“Neighbor, Neighbor,” ZZ Top, 1971

Spearheaded by Billy Gibbons’ guitar and lead vocals, this Texas-based trio offered an excellent stew of blues, boogie and Southern rock right from their beginning in 1970. On “ZZ Top’s First Album” (1971), Gibbons’ blues tune “Neighbor, Neighbor” bemoans the nosy intrusions and badmouthing of the people next door. The group went on to have many high-charting albums and singles throughout the ’70s, ’80s and ’90s.

“Tighter, Tighter,” Alive N Kickin’, 1970

In 1969, the Brooklyn sextet known as Alive N Kickin’ befriended Tommy James, who had ridden to glory in 1966 with his huge hit “Hanky Panky.” James had offered to give Alive N Kickin’ a new song called “Crystal Blue Persuasion,” but he liked it so much he kept it for himself and instead wrote and produced “Tighter, Tighter” for them. The track peaked at #7 in the summer of 1970 and was the only success for this “one-hit wonder.”

“Teacher Teacher,” Nick Lowe/Rockpile, 1980 #51

The British pop/rock band Rockpile featured Dave Edmunds and Nick Lowe, both talented singer/songwriter/guitarists with their own solo record deals, and some of what would have been Rockpile tracks were released as solo hits instead (“Girls Talk” by Edmunds and “Cruel to Be Kind” by Lowe). “Teacher Teacher,” an Edmunds tune, was a minor hit (#51) from Rockpile’s 1980 LP, “Seconds of Pleasure.”

“Monday, Monday,” The Mamas and The Papas, 1966

Papa John Phillips, who helped lead the way in adapting folk music to the rock scene, wrote and arranged most of the Mamas & Papas catalog. He claimed he came up with “Monday, Monday” in about 20 minutes one gray and rainy Monday morning, with lyrics that reinforce the near-universal feeling of dread we feel as another work week begins. It was the quartet’s only #1 single, although “California Dreamin'” was their true signature song.

“My, My, Hey, Hey,” Neil Young, 1979

Here’s a title with two words repeated. In 1979, Young was wondering about his own relevance in a music scene then dominated by punk and New Wave sounds. His album “Rust Never Sleeps” emphatically shows his transition from acoustic music to something more ragged and harsh, and the contrast in styles is most evident in the opening and closing tracks, “My My, Hey Hey (Out of the Blue)” and “Hey Hey, My My (Into the Black).”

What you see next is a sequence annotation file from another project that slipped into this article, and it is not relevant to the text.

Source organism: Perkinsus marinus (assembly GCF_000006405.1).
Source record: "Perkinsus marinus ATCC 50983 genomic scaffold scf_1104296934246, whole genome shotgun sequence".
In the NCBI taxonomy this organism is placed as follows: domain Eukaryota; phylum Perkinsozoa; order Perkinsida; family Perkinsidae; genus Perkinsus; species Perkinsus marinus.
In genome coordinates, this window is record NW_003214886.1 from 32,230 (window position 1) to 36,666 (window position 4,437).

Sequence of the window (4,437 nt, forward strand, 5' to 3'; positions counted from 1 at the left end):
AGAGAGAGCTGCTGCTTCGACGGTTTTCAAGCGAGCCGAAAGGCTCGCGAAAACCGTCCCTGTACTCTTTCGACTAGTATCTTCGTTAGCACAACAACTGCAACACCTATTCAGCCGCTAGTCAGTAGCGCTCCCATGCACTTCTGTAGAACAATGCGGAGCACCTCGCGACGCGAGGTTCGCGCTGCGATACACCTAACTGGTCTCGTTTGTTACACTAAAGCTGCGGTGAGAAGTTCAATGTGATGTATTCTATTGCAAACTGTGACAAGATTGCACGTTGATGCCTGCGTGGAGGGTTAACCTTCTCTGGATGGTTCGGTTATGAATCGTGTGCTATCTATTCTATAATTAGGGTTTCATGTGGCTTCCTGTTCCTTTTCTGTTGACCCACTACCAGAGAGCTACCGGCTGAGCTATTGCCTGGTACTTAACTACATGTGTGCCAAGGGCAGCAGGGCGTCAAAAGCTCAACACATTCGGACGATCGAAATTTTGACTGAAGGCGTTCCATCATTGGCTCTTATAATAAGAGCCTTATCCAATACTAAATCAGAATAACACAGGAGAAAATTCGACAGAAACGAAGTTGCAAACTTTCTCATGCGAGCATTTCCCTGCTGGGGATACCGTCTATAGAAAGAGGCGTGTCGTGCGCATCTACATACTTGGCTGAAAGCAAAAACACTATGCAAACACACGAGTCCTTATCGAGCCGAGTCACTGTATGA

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To round out this playlist, I’ve include three songs that have titles with one word used three times:

“Run Run Run,” Jo Jo Gunne, 1972

Singer Jay Ferguson and bassist Mark Andes had been key members of Spirit (“I Got a Line on You,” “Mr. Skin,” “Nature’s Way”) before they left to form Jo Jo Gunne in 1972. Their first album had a modest hit (#27) that year with Ferguson’s “Run Run Run,” but their two subsequent albums went nowhere. Ferguson had an even bigger hit once he went solo, reaching #9 on the charts in 1977 with “Thunder Island.”

“Hi, Hi, Hi,” Paul McCartney and Wings, 1972

In the first few years following the breakup of The Beatles, it was hard to predict what McCartney would do next. He flip-flopped from disposable little ditties to serious rock, from nursery rhymes to controversial topics. The latter showed up in the form of the politically charged “Give Ireland Back to the Irish” and the sex-and-drugs romp “Hi Hi Hi” (which should have been titled “High High High”).

“Gone, Gone, Gone,” Bad Company, 1979

From their explosive debut in 1974 until their breakup in 1983, Bad Company was one of England’s most successful bands on US charts. The distinctive vocals of Paul Rodgers and sturdy guitar work from Mick Ralphs served them well on 12-15 singles and album tracks that became FM radio staples. From 1979’s “Desolation Angels” comes bassist Boz Burrell’s great rocker “Gone, Gone Gone,” about a girlfriend’s departure.

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Honorable mention:

Jenny, Jenny,” Little Richard, 1957; “Release, Release,” Yes, 1978; “Mony Mony,” Tommy James and The Shondells, 1968; “Talk Talk,” Talk Talk, 1982; “Mary, Mary,” The Monkees, 1966; “Sugar Sugar,” The Archies, 1969; “Cherry Cherry,” Neil Diamond, 1966; “Star Star,” The Rolling Stones, 1973.

Turn! Turn! Turn!,” The Byrds, 1965; “Say Say Say,” Paul McCartney & Michael Jackson, 1983; “Stop Stop Stop,” The Hollies, 1965; “Cold Cold Cold,” Little Feat, 1974; “Yummy Yummy Yummy,” The Ohio Express, 1968; “Baby, Baby, Baby,” Aretha Franklin, 1967; “Fun, Fun, Fun,” The Beach Boys, 1964.